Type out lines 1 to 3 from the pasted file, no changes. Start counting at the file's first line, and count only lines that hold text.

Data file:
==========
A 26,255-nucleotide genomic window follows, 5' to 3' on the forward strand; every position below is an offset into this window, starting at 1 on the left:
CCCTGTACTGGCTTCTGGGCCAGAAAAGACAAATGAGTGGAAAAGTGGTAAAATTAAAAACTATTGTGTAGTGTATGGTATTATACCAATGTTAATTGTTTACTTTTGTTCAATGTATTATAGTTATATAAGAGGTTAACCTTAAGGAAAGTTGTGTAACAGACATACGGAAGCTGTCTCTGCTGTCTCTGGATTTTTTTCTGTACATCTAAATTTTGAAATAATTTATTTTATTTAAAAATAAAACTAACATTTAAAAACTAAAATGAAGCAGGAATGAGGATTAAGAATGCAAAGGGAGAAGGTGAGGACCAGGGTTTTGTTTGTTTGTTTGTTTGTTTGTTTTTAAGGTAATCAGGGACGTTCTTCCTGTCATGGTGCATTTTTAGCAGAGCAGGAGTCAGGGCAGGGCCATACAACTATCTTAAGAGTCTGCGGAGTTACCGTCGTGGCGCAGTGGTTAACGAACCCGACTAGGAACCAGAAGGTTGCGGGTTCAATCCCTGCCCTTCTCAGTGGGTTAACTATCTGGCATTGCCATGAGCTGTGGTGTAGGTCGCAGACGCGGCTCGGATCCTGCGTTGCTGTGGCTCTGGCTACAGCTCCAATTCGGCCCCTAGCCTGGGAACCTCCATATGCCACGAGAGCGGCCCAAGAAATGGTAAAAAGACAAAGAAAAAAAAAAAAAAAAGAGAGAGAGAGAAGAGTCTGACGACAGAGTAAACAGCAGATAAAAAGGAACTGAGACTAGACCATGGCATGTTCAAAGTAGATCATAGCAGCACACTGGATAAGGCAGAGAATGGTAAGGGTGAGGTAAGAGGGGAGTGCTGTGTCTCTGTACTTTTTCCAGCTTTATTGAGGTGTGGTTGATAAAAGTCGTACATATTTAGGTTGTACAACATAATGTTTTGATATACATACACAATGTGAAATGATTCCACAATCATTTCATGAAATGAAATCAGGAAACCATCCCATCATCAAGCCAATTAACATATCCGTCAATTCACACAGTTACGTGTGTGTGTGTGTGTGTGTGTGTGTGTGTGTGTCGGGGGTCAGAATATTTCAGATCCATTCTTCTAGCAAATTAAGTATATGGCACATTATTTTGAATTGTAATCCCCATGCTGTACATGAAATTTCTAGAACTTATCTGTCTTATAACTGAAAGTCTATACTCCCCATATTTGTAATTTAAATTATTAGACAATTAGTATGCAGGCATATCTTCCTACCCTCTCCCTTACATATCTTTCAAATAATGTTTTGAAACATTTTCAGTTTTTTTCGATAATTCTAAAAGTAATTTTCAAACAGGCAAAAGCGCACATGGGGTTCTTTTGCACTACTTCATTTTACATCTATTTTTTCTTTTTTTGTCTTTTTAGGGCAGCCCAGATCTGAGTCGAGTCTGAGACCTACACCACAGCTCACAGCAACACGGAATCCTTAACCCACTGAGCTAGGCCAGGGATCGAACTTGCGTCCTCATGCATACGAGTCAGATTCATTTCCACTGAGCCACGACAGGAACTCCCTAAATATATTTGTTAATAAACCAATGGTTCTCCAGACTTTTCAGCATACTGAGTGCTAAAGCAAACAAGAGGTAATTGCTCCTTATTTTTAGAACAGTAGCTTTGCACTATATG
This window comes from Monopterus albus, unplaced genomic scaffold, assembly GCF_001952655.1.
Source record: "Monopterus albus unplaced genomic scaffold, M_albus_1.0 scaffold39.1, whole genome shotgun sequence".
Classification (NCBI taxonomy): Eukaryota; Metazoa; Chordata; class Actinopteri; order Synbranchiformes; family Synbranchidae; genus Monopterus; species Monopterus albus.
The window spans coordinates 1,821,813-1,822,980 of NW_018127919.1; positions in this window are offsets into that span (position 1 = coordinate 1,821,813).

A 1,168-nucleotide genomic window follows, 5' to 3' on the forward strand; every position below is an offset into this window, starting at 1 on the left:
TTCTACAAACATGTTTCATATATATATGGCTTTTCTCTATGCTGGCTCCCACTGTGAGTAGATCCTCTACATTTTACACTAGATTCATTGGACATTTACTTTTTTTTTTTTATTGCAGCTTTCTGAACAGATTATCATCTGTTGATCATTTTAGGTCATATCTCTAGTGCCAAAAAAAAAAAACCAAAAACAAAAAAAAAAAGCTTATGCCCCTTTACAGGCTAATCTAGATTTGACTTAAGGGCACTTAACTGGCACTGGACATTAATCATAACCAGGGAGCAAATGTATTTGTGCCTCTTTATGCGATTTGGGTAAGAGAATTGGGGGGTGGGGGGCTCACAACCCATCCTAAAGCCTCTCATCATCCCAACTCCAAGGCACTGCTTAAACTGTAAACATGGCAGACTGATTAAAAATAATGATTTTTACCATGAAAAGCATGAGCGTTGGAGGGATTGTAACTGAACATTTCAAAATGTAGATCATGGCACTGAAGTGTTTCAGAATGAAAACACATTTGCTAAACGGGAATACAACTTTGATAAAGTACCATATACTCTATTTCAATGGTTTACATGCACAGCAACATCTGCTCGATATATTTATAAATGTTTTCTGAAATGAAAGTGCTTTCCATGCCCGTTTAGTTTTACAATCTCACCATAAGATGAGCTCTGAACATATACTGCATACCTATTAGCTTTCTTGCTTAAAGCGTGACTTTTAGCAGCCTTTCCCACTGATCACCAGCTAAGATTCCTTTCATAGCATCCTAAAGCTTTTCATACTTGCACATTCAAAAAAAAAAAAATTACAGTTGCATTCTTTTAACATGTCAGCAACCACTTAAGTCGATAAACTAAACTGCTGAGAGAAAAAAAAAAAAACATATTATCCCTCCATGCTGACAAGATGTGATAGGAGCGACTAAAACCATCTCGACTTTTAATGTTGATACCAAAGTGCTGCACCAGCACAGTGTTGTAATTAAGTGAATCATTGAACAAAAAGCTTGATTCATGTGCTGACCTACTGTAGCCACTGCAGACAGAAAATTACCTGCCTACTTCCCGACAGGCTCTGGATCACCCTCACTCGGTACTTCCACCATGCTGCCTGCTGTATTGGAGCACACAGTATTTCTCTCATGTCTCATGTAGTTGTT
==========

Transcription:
A 26,255-nucleotide genomic window follows, 5' to 3' on the forward strand; every position below is an offset into this window, starting at 1 on the left:
CCCTGTACTGGCTTCTGGGCCAGAAAAGACAAATGAGTGGAAAAGTGGTAAAATTAAAAACTATTGTGTAGTGTATGGTATTATACCAATGTTAATTGTTTACTTTTGTTCAATGTATTATAGTTATATAAGAGGTTAACCTTAAGGAAAGTTGTGTAACAGACATACGGAAGCTGTCTCTGCTGTCTCTGGATTTTTTTCTGTACATCTAAATTTTGAAATAATTTATTTTATTTAAAAATAAAACTAACATTTAAAAACTAAAATGAAGCAGGAATGAGGATTAAGAATGCAAAGGGAGAAGGTGAGGACCAGGGTTTTGTTTGTTTGTTTGTTTGTTTGTTTTTAAGGTAATCAGGGACGTTCTTCCTGTCATGGTGCATTTTTAGCAGAGCAGGAGTCAGGGCAGGGCCATACAACTATCTTAAGAGTCTGCGGAGTTACCGTCGTGGCGCAGTGGTTAACGAACCCGACTAGGAACCAGAAGGTTGCGGGTTCAATCCCTGCCCTTCTCAGTGGGTTAACTATCTGGCATTGCCATGAGCTGTGGTGTAGGTCGCAGACGCGGCTCGGATCCTGCGTTGCTGTGGCTCTGGCTACAGCTCCAATTCGGCCCCTAGCCTGGGAACCTCCATATGCCACGAGAGCGGCCCAAGAAATGGTAAAAAGACAAAGAAAAAAAAAAAAAAAAGAGAGAGAGAGAAGAGTCTGACGACAGAGTAAACAGCAGATAAAAAGGAACTGAGACTAGACCATGGCATGTTCAAAGTAGATCATAGCAGCACACTGGATAAGGCAGAGAATGGTAAGGGTGAGGTAAGAGGGGAGTGCTGTGTCTCTGTACTTTTTCCAGCTTTATTGAGGTGTGGTTGATAAAAGTCGTACATATTTAGGTTGTACAACATAATGTTTTGATATACATACACAATGTGAAATGATTCCACAATCATTTCATGAAATGAAATCAGGAAACCATCCCATCATCAAGCCAATTAACATATCCGTCAATTCACACAGTTACGTGTGTGTGTGTGTGTGTGTGTGTGTGTGTGTGTCGGGGGTCAGAATATTTCAGATCCATTCTTCTAGCAAATTAAGTATATGGCACATTATTTTGAATTGTAATCCCCATGCTGTACATGAAATTTCTAGAACTTATCTGTCTTATAACTGAAAGTCTATACTCCCCATATTTGTAATTTAAATTATTAGACAATTAGTATGCAGGCATATCTTCCTACCCTCTCCCTTACATATCTTTCAAATAATGTTTTGAAACATTTTCAGTTTTTTTCGATAATTCTAAAAGTAATTTTCAAACAGGCAAAAGCGCACATGGGGTTCTTTTGCACTACTTCATTTTACATCTATTTTTTCTTTTTTTGTCTTTTTAGGGCAGCCCAGATCTGAGTCGAGTCTGAGACCTACACCACAGCTCACAGCAACACGGAATCCTTAACCCACTGAGCTAGGCCAGGGATCGAACTTGCGTCCTCATGCATACGAGTCAGATTCATTTCCACTGAGCCACGACAGGAACTCCCTAAATATATTTGTTAATAAACCAATGGTTCTCCAGACTTTTCAGCATACTGAGTGCTAAAGCAAACAAGAGGTAATTGCTCCTTATTTTTAGAACAGTAGCTTTGCACTATATG
This window comes from Monopterus albus, unplaced genomic scaffold, assembly GCF_001952655.1.